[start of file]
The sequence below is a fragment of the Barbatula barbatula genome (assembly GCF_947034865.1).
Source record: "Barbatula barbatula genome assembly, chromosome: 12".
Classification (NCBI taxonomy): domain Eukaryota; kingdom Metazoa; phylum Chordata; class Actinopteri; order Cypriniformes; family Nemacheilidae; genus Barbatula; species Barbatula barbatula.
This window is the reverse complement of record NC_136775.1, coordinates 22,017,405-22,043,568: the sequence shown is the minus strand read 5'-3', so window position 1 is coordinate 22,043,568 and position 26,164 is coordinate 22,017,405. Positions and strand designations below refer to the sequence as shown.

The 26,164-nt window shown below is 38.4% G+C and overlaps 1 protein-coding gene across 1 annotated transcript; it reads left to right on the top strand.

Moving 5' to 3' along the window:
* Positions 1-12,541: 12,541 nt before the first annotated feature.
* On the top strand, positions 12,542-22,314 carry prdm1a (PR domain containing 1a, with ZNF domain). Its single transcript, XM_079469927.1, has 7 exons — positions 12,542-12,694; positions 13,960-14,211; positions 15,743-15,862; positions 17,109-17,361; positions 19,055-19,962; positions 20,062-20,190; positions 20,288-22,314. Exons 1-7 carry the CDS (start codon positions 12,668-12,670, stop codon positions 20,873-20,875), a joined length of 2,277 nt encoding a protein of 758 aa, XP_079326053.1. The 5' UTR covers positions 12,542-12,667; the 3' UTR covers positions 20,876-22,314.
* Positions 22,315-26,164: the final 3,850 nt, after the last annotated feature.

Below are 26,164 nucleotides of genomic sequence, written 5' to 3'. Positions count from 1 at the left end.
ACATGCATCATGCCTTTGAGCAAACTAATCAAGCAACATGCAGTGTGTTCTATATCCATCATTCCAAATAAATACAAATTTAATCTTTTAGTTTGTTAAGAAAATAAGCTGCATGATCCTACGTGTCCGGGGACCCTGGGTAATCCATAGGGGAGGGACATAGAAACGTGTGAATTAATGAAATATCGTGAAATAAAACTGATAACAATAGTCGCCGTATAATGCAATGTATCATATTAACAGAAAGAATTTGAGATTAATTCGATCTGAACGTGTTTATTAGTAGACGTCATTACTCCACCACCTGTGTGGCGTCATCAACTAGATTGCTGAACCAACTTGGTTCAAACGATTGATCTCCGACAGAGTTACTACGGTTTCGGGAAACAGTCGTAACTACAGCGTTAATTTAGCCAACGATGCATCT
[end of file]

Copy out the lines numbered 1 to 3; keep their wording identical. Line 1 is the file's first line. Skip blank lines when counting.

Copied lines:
The sequence below is a fragment of the Barbatula barbatula genome (assembly GCF_947034865.1).
Source record: "Barbatula barbatula genome assembly, chromosome: 12".
Classification (NCBI taxonomy): domain Eukaryota; kingdom Metazoa; phylum Chordata; class Actinopteri; order Cypriniformes; family Nemacheilidae; genus Barbatula; species Barbatula barbatula.